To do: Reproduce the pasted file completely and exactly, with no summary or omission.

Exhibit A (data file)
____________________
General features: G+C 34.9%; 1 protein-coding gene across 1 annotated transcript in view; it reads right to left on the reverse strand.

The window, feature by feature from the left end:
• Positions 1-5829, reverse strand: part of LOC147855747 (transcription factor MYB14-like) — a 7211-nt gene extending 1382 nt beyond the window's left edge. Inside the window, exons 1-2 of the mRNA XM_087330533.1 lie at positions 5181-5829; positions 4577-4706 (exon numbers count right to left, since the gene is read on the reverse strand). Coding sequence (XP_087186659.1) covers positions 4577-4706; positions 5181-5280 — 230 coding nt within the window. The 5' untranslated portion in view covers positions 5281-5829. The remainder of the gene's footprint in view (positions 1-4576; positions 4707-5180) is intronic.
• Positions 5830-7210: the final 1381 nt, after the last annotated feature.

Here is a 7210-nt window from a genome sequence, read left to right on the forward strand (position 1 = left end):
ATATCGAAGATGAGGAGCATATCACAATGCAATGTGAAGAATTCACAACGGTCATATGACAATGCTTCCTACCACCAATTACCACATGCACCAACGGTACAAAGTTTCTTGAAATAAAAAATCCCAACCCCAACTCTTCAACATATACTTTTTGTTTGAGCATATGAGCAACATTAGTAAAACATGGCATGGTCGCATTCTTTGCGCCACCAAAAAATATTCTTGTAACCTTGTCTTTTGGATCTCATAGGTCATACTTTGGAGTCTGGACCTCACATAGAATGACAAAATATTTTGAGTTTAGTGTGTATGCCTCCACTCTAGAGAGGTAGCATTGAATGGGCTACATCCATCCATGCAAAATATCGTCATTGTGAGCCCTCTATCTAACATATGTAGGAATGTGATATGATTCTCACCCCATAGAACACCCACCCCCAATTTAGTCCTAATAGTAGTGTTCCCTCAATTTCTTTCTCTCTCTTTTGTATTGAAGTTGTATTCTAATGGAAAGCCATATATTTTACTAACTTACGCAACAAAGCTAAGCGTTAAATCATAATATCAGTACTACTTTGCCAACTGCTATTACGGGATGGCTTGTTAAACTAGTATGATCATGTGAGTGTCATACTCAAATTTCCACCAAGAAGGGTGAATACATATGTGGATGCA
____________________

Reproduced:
General features: G+C 34.9%; 1 protein-coding gene across 1 annotated transcript in view; it reads right to left on the reverse strand.

The window, feature by feature from the left end:
• Positions 1-5829, reverse strand: part of LOC147855747 (transcription factor MYB14-like) — a 7211-nt gene extending 1382 nt beyond the window's left edge. Inside the window, exons 1-2 of the mRNA XM_087330533.1 lie at positions 5181-5829; positions 4577-4706 (exon numbers count right to left, since the gene is read on the reverse strand). Coding sequence (XP_087186659.1) covers positions 4577-4706; positions 5181-5280 — 230 coding nt within the window. The 5' untranslated portion in view covers positions 5281-5829. The remainder of the gene's footprint in view (positions 1-4576; positions 4707-5180) is intronic.
• Positions 5830-7210: the final 1381 nt, after the last annotated feature.

Here is a 7210-nt window from a genome sequence, read left to right on the forward strand (position 1 = left end):
ATATCGAAGATGAGGAGCATATCACAATGCAATGTGAAGAATTCACAACGGTCATATGACAATGCTTCCTACCACCAATTACCACATGCACCAACGGTACAAAGTTTCTTGAAATAAAAAATCCCAACCCCAACTCTTCAACATATACTTTTTGTTTGAGCATATGAGCAACATTAGTAAAACATGGCATGGTCGCATTCTTTGCGCCACCAAAAAATATTCTTGTAACCTTGTCTTTTGGATCTCATAGGTCATACTTTGGAGTCTGGACCTCACATAGAATGACAAAATATTTTGAGTTTAGTGTGTATGCCTCCACTCTAGAGAGGTAGCATTGAATGGGCTACATCCATCCATGCAAAATATCGTCATTGTGAGCCCTCTATCTAACATATGTAGGAATGTGATATGATTCTCACCCCATAGAACACCCACCCCCAATTTAGTCCTAATAGTAGTGTTCCCTCAATTTCTTTCTCTCTCTTTTGTATTGAAGTTGTATTCTAATGGAAAGCCATATATTTTACTAACTTACGCAACAAAGCTAAGCGTTAAATCATAATATCAGTACTACTTTGCCAACTGCTATTACGGGATGGCTTGTTAAACTAGTATGATCATGTGAGTGTCATACTCAAATTTCCACCAAGAAGGGTGAATACATATGTGGATGCA